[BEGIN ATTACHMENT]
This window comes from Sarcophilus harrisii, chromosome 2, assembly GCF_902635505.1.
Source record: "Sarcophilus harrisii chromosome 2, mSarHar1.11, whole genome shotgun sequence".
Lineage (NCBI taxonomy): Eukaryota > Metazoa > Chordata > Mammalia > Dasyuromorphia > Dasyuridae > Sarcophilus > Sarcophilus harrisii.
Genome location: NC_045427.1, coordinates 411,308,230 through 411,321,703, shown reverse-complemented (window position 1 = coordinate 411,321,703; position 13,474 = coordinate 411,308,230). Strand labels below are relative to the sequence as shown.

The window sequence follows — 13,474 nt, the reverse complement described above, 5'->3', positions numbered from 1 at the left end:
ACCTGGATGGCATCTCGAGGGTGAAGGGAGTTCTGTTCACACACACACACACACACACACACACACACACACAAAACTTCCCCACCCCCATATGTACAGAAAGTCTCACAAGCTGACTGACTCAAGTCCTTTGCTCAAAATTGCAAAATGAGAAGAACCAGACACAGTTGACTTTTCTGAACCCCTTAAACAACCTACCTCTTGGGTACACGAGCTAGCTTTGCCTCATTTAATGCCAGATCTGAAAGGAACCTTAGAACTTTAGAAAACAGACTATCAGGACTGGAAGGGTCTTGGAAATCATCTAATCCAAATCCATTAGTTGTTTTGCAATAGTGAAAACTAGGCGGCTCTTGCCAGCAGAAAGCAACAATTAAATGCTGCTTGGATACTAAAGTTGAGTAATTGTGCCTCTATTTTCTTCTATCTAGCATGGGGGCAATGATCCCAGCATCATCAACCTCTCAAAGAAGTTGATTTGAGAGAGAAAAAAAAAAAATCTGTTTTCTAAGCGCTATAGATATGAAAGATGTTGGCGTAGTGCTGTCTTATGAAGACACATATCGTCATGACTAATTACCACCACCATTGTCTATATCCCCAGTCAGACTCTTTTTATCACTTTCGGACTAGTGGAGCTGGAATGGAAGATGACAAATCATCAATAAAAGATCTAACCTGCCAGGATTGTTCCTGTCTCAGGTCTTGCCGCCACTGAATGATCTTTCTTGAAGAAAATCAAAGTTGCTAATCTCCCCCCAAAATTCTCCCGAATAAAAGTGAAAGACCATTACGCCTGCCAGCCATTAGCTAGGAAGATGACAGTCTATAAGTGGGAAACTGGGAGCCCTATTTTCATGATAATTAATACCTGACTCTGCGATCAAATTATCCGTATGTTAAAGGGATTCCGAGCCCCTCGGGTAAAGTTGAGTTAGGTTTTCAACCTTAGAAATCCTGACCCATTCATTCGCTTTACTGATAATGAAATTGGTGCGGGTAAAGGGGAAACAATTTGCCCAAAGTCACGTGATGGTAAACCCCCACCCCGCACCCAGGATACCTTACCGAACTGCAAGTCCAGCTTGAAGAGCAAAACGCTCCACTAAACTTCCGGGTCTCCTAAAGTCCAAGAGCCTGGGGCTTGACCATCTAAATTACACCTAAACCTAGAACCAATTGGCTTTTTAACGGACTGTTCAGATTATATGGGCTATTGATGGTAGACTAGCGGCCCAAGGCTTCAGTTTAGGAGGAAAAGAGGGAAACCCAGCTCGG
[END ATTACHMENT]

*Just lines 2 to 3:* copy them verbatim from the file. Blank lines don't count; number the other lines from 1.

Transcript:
Source record: "Sarcophilus harrisii chromosome 2, mSarHar1.11, whole genome shotgun sequence".
Lineage (NCBI taxonomy): Eukaryota > Metazoa > Chordata > Mammalia > Dasyuromorphia > Dasyuridae > Sarcophilus > Sarcophilus harrisii.